City Page Quirk

This is another ‘bug’ in the strictest sense, IMHO, but not worth more than a few minutes’ effort when there is little or nothing else to do. It is useable and workaround-able as-is.

On the single municipality page (,
the left panel uses horizontal window real-estate for a vertical scrollbar, but it is dysfunctional, instead having that panel’s scrollbar on the far right of the window on the opposite side of the map itself. I think some adept web design programmer should help James identify the CSS necessary to eliminate the right scrollbar in favor of making the left scrollbar work as someone originally seems to have imagined.

To be sure I understand, and that I’m not missing something that is only present in other platforms, you’re suggesting that the scroll bar in the image below be moved to the left so it sits next to the left column content?
That’s the only scrollbar (barely) in my view, but I think other platforms are a bit … enthusiastic about scrollbars.

Yes. Observe the little down ‘carat’ a short bit left of the ‘Route-builder’ button and the column of blue below it and immediately to the right of the ‘Go’ buttons - also immediately to the left of the map. That appears to be the intended scrollbar for the left panel but it doesn’t respond to any clicks. Its entirely functional as is, but not at all intuitive that the left panel of stats would scroll by a scrollbar on the opposite side of the map. Does that disambiguate what I was pointing out?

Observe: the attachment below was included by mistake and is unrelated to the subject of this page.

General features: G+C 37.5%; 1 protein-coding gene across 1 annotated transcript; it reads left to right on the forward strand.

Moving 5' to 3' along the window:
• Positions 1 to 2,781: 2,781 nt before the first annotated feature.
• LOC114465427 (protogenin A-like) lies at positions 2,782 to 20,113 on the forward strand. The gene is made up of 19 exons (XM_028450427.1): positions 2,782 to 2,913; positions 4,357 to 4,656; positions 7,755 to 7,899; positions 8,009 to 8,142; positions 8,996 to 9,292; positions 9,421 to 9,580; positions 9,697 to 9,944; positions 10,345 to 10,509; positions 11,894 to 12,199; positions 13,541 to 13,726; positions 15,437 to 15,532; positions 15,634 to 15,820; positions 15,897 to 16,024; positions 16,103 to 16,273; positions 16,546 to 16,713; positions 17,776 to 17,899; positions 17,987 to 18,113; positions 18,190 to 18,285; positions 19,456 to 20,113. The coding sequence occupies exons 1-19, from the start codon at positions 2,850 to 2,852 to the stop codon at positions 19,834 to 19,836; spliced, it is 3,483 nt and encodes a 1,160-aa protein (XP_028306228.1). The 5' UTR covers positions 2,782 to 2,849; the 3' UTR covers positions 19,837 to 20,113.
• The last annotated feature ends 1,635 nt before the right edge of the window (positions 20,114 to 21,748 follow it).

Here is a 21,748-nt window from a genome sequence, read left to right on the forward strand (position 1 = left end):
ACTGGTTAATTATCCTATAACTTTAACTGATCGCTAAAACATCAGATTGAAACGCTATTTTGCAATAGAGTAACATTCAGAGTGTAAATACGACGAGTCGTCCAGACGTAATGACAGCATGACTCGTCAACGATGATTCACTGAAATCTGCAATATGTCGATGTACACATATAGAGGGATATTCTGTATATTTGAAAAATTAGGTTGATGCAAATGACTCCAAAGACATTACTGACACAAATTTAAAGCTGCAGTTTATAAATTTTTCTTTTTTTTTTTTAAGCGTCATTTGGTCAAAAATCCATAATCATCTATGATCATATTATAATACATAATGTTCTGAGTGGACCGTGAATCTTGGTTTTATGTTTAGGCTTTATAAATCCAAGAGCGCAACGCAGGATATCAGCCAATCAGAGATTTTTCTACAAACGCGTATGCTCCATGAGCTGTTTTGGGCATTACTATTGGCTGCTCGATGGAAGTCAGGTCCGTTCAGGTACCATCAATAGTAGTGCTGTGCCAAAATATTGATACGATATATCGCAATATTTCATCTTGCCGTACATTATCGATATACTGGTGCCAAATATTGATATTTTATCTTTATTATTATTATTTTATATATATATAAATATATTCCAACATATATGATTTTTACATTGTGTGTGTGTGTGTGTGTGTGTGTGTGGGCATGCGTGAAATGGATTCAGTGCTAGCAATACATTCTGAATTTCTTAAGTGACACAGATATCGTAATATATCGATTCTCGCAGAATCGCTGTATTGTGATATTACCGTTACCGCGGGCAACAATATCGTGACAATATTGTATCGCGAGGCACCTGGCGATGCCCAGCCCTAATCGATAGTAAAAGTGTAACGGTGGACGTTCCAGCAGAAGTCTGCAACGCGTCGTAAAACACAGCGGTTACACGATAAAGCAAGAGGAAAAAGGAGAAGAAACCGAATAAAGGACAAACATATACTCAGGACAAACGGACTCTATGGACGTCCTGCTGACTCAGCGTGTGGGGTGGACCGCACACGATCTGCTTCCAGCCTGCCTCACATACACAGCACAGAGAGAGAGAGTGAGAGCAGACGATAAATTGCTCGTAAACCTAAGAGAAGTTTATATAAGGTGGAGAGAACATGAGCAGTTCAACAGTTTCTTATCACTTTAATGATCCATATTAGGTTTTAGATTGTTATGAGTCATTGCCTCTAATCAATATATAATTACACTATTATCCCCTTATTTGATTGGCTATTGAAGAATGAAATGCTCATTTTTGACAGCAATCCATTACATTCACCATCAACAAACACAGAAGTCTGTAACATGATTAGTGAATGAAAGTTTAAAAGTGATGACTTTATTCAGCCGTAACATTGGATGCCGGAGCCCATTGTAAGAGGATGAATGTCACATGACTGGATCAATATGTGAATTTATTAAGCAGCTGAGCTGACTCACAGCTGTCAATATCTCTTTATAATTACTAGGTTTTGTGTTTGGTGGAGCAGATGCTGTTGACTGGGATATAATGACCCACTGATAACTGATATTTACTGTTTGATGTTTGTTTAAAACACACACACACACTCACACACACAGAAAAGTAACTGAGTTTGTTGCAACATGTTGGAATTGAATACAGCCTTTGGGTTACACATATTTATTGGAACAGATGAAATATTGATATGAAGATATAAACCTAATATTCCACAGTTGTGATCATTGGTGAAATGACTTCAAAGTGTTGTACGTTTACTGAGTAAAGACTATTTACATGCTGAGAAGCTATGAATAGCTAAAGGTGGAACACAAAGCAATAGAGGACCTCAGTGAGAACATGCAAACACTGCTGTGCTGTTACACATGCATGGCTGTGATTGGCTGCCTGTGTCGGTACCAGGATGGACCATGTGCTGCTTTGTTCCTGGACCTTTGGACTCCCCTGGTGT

Just for completeness, I use the Edge browser normally, but I see the same thing with Firefox.

Oh, yeah, there was no intention of placing a scrollbar in that area of the page. That area of the page is just padded - similar to the far left spacing.
I more or less don’t think of scrollbars at all while building/using the site. I think it gets placed in the far right of the overall page based on how I have everything laid out … The “full page” consists of the entirety of the text content & I force the map to be statically placed there as full height and some percentage width.
You’re probably right that there’s a better CSS structure for this that would allow the content to exist in its own space separate from the map. That would end up including the scrollbar in its more logical placement.
One thing to keep in mind for that redesign is that the mobile view uses the same HTML structure, and places the map statically on top with the page contents scrolling below. :sweat_smile:


Always your call. :+1: Thanks for taking a few minutes to look.